[Strictly speaking, this is is no lesson in presenting, only if you want to make it one.]
Stories are a common good.
They hide in the grass, trembling with anticipation, waiting to be picked up, waiting to be made real. They lie on the pavement. They are the writing on the wall.
And today I have plans, I want to get out of Smallville, get some air, get out of these woods, but I almost step on a story in front of my house and so I change plans and directions and follow a small story from its ending, the way I usually do, for like a cat’s tail a story’s ending holds all the secrets ever told and look! how it twitches with excitement, for not even a story knows where it may take you, if you let it.
After a few hundred meters I lose sight, right in the middle of the beginning – or the ending: stories are real push-me-pull-yous – and I need to decide should I turn left or right, but I am such a slow decision maker these days, and so I choose the road less travelled by, as I have learnt by heart, but this story follows a different path.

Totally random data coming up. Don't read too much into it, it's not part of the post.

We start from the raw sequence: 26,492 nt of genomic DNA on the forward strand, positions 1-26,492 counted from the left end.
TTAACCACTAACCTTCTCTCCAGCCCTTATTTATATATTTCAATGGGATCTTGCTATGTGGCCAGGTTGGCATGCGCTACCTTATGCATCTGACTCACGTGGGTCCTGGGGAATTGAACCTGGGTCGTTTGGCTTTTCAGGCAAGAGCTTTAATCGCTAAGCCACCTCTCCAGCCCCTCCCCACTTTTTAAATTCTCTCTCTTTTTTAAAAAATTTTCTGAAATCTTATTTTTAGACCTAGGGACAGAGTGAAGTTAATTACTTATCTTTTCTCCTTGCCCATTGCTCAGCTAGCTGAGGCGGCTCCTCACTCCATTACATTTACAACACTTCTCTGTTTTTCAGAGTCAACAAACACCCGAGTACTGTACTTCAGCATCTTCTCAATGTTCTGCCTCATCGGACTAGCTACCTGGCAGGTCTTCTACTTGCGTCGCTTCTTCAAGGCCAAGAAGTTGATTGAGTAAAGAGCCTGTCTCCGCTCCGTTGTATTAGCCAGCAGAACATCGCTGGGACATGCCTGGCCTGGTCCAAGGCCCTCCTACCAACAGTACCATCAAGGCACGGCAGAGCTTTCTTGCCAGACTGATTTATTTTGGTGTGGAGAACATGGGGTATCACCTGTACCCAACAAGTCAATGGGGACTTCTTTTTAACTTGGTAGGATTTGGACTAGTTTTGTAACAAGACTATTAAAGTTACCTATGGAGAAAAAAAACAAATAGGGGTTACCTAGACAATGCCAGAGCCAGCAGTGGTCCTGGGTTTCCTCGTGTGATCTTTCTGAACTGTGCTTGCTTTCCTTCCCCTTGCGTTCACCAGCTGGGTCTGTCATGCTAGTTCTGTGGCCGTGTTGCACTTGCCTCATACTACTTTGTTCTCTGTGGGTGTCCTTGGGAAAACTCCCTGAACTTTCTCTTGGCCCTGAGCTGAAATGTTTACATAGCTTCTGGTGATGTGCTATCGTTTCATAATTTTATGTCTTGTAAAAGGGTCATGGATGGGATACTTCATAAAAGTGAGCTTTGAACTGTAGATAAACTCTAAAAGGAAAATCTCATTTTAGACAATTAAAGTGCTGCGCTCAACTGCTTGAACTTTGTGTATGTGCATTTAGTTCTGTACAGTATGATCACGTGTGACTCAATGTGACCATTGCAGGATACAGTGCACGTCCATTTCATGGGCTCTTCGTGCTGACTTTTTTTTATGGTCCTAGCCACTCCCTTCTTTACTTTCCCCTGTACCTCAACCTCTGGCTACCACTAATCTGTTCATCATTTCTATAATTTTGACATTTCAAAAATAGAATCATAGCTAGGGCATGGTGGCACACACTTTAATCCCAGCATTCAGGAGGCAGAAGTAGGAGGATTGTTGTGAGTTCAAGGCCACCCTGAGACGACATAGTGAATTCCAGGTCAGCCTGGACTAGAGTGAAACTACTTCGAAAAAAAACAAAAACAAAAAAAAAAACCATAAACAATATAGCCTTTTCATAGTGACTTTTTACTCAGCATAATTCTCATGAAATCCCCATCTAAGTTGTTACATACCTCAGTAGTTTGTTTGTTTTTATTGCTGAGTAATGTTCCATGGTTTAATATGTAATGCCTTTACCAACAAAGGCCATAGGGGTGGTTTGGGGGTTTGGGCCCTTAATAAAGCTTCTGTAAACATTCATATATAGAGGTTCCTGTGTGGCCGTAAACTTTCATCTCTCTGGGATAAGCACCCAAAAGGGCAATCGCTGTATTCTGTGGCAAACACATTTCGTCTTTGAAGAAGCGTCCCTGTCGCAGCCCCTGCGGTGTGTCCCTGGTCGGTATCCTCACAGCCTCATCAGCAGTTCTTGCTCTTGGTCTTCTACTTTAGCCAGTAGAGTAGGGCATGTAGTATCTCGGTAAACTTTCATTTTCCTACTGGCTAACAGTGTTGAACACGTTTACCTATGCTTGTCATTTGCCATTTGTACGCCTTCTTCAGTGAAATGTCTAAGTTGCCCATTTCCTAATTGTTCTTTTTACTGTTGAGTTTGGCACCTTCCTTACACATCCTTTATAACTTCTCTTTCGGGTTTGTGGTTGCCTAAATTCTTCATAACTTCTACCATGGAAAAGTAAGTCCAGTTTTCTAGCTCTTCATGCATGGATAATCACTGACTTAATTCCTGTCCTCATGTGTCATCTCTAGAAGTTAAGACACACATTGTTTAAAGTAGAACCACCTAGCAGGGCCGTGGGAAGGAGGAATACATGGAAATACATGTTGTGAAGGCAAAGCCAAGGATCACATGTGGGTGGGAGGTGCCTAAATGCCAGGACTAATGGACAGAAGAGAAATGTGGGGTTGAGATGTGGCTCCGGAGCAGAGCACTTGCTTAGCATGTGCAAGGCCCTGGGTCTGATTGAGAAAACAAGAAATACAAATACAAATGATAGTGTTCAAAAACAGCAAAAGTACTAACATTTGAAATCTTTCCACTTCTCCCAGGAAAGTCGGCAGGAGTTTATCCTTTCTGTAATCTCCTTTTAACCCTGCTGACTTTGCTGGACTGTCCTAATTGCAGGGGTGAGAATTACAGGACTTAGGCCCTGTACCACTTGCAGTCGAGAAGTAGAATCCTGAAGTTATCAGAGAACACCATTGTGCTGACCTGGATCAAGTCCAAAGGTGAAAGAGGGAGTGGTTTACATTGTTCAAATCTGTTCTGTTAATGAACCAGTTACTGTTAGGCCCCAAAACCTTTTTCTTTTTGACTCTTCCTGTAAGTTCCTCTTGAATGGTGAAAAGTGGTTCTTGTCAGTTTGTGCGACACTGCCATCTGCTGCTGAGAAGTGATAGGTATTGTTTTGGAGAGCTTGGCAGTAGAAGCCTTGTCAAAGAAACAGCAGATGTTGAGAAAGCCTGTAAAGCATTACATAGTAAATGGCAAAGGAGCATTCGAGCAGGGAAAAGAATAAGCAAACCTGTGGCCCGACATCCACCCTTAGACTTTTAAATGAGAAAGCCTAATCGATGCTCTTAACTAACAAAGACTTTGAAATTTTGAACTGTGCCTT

I trust my luck, though, and bookmark the right? wrong? corner, and when I return a few hours later, my cam full of unexpected crow, the story is still there, dozing in the warm afternoon sun and I catch up with, just as I had hoped.
Stories are patient animals, and if you treat them right and don’t overfeed them, they are usually home before you.
And so it begins – or ends – with the most magic words of all:
You have gone too far.
It is not here.
The snail. A bridge.
Hello. You there.
You’re almost there.
Are you thirsty?
My birthday guests!
Count the white squares.
And I count and recount and count again, but I can’t seem to get it right, and now my story is getting impatient after all and it loses itself, right before I can lose it again, and it fades into the amber of the woods, where nothing is ever forgotten, here in Smallville.